Advances in technology are too often in the news for the bizarre and almost dystopian applications they bring with them. However, on occasion, we get to see wholesome and encouraging uses, like this.
Ocean drones have been around for a while, but unlike their aerial siblings, they don't see quite as much use. They are, however, conducting important work and one has recently achieved a world first by filming inside a hurricane at sea.
It is easy to get hung up on the artistic side of photography and forget about how significant the craft is in the sciences. Now, researchers from the University of Cambridge have developed a camera so minuscule that it allows the observation of chemical reactions in real-time.
As you’re probably aware from the level of hype in your news feed, the Perseid meteor shower is approaching and you should get outside to see it now! Technically in late July, it is already active in our skies, but the reality is that there is a fairly narrow window of high activity only around the peak time. My own experience is that the number of meteors drops off dramatically a day before or after the peak evening.
Ever wonder how film works? A recent video from SmarterEveryDay covers this topic in great detail describing how film works.
Every lens has a sweet spot, the aperture where the image sharpness is at its best. If the aperture becomes larger, lens errors will become visible. When the aperture is closed, lens diffraction will become visible. In this article, I am going to take a closer look at lens diffraction.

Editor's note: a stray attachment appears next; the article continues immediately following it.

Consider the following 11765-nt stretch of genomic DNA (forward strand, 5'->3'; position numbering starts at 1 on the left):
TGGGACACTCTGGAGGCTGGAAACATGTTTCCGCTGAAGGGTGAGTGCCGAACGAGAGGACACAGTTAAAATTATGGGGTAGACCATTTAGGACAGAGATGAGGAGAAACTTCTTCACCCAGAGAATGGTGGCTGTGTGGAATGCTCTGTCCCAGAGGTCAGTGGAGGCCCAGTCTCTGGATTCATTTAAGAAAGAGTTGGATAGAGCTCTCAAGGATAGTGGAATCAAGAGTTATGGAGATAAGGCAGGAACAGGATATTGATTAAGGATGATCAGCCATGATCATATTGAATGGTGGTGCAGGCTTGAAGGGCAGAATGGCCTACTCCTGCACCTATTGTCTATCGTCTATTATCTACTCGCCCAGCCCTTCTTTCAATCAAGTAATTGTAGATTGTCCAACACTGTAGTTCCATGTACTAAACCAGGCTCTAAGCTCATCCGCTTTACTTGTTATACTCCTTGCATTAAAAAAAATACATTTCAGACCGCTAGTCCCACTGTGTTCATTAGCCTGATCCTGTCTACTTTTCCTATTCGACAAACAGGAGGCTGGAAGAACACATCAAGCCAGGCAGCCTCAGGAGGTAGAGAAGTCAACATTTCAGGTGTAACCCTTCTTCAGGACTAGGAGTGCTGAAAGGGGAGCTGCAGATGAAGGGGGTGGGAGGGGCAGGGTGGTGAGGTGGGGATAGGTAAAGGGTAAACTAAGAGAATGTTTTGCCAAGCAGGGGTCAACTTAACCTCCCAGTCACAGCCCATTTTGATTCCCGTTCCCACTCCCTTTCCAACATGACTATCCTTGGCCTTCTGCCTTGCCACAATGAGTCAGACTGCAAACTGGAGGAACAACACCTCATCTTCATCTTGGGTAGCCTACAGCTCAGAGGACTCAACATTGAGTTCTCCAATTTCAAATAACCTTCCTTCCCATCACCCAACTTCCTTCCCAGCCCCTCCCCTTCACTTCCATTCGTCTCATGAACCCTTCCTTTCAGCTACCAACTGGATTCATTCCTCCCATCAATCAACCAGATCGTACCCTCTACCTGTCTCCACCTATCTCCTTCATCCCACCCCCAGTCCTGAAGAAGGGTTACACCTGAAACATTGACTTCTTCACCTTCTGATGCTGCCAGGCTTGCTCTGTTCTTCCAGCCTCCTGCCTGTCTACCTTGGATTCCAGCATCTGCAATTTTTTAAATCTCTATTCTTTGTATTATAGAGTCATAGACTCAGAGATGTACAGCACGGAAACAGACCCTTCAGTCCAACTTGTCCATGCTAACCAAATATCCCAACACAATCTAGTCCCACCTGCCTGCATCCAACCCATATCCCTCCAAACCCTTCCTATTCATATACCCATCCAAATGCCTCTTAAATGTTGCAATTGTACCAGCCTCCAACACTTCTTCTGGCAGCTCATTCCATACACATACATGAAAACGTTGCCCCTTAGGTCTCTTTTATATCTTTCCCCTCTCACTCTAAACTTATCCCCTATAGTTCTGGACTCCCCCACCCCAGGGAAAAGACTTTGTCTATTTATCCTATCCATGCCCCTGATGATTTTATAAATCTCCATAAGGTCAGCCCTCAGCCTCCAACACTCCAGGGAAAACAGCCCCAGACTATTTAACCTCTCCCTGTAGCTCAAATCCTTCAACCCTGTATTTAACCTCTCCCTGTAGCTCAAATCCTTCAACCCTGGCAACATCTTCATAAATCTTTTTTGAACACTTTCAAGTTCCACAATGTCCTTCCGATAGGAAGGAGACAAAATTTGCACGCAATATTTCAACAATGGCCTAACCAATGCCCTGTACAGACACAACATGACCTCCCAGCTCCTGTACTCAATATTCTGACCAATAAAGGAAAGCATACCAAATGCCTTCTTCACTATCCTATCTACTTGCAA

While the lunar and annular solar eclipses are fresh in our minds and travel is gradually returning to some semblance of normality, it’s a good idea to begin to think ahead to future eclipse photo opportunities (especially total solar eclipses) in the next few years. Why plan so far ahead? Unfortunately for most of us, the opportunities to photograph a solar eclipse within our lifetimes can be counted on a few fingers. Lunar eclipses are a little easier to plan for but still require some planning.
Camera technology is incredibly advanced nowadays, but it has nothing on what the universe can do. When scientists want to study objects that are too far away to be seen with human technology, they turn toward a unique phenomenon called gravitational lensing. This neat video will show you what gravitational lensing is and why it is so useful to observing the early universe.
Wet plate photography is an old technique that still has a number of fans today. But is the process dangerous to the photographer?
The concept of creating a mirrorless system is very similar in the case of all the camera manufacturers: get rid of the mirror and create a new lens mount closer to the sensor. What if there was another option to do it, arguably a better one?
Xiaomi recently teased a liquid lens for their newly announced Mi Mix smartphones. The liquid lens can change shape to alter the focal length and focus to suit a range of applications. Is this the future of lens technology?
Curved sensors will solve some of the challenges posed by the laws of physics that manufacturers battle with when designing lenses, but when is this new technology going to bring about dramatic changes to the world of photography?
Even if you aren’t the type of photographer to be interested in a cicada, let me tell you why this summer’s event will be an amazing photo opportunity. It might just not be what you expect.
In this article, we’ll highlight a shortcoming of the exposure triangle, one that’s more a relic of film days than a modern requirement, and we’ll see how an exposure “V,” with just two legs, might actually afford us more flexibility and control over our images.